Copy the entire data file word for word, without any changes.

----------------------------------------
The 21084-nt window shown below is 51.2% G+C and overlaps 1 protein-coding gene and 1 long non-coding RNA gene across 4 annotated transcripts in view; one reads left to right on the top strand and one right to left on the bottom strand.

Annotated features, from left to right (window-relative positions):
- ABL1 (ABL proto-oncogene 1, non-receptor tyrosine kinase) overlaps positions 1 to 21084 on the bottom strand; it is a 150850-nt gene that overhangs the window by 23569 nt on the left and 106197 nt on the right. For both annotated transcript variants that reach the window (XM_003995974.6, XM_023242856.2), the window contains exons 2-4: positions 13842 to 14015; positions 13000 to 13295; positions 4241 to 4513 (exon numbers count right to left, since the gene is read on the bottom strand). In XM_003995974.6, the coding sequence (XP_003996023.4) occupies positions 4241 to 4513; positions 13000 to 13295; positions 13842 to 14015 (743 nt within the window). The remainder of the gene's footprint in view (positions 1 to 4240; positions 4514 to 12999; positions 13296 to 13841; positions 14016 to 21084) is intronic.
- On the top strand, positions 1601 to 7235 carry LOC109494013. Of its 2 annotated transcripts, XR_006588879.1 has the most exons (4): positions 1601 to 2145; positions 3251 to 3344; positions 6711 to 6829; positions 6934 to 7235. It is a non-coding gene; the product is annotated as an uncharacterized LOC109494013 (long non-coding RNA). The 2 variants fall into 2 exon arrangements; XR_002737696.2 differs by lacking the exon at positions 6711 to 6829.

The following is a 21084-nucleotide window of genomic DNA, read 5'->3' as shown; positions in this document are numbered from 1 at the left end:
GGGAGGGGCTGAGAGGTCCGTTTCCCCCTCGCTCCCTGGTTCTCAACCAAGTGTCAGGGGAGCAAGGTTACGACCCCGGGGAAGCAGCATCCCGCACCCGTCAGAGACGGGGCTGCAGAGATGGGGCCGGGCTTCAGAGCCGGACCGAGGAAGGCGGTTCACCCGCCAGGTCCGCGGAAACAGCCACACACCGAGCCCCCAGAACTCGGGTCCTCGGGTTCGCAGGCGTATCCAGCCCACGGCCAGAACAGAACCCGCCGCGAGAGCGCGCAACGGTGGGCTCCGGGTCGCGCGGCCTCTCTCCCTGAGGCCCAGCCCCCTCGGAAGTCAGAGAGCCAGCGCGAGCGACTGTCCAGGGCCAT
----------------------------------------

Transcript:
The 21084-nt window shown below is 51.2% G+C and overlaps 1 protein-coding gene and 1 long non-coding RNA gene across 4 annotated transcripts in view; one reads left to right on the top strand and one right to left on the bottom strand.

Annotated features, from left to right (window-relative positions):
- ABL1 (ABL proto-oncogene 1, non-receptor tyrosine kinase) overlaps positions 1 to 21084 on the bottom strand; it is a 150850-nt gene that overhangs the window by 23569 nt on the left and 106197 nt on the right. For both annotated transcript variants that reach the window (XM_003995974.6, XM_023242856.2), the window contains exons 2-4: positions 13842 to 14015; positions 13000 to 13295; positions 4241 to 4513 (exon numbers count right to left, since the gene is read on the bottom strand). In XM_003995974.6, the coding sequence (XP_003996023.4) occupies positions 4241 to 4513; positions 13000 to 13295; positions 13842 to 14015 (743 nt within the window). The remainder of the gene's footprint in view (positions 1 to 4240; positions 4514 to 12999; positions 13296 to 13841; positions 14016 to 21084) is intronic.
- On the top strand, positions 1601 to 7235 carry LOC109494013. Of its 2 annotated transcripts, XR_006588879.1 has the most exons (4): positions 1601 to 2145; positions 3251 to 3344; positions 6711 to 6829; positions 6934 to 7235. It is a non-coding gene; the product is annotated as an uncharacterized LOC109494013 (long non-coding RNA). The 2 variants fall into 2 exon arrangements; XR_002737696.2 differs by lacking the exon at positions 6711 to 6829.

The following is a 21084-nucleotide window of genomic DNA, read 5'->3' as shown; positions in this document are numbered from 1 at the left end:
GGGAGGGGCTGAGAGGTCCGTTTCCCCCTCGCTCCCTGGTTCTCAACCAAGTGTCAGGGGAGCAAGGTTACGACCCCGGGGAAGCAGCATCCCGCACCCGTCAGAGACGGGGCTGCAGAGATGGGGCCGGGCTTCAGAGCCGGACCGAGGAAGGCGGTTCACCCGCCAGGTCCGCGGAAACAGCCACACACCGAGCCCCCAGAACTCGGGTCCTCGGGTTCGCAGGCGTATCCAGCCCACGGCCAGAACAGAACCCGCCGCGAGAGCGCGCAACGGTGGGCTCCGGGTCGCGCGGCCTCTCTCCCTGAGGCCCAGCCCCCTCGGAAGTCAGAGAGCCAGCGCGAGCGACTGTCCAGGGCCAT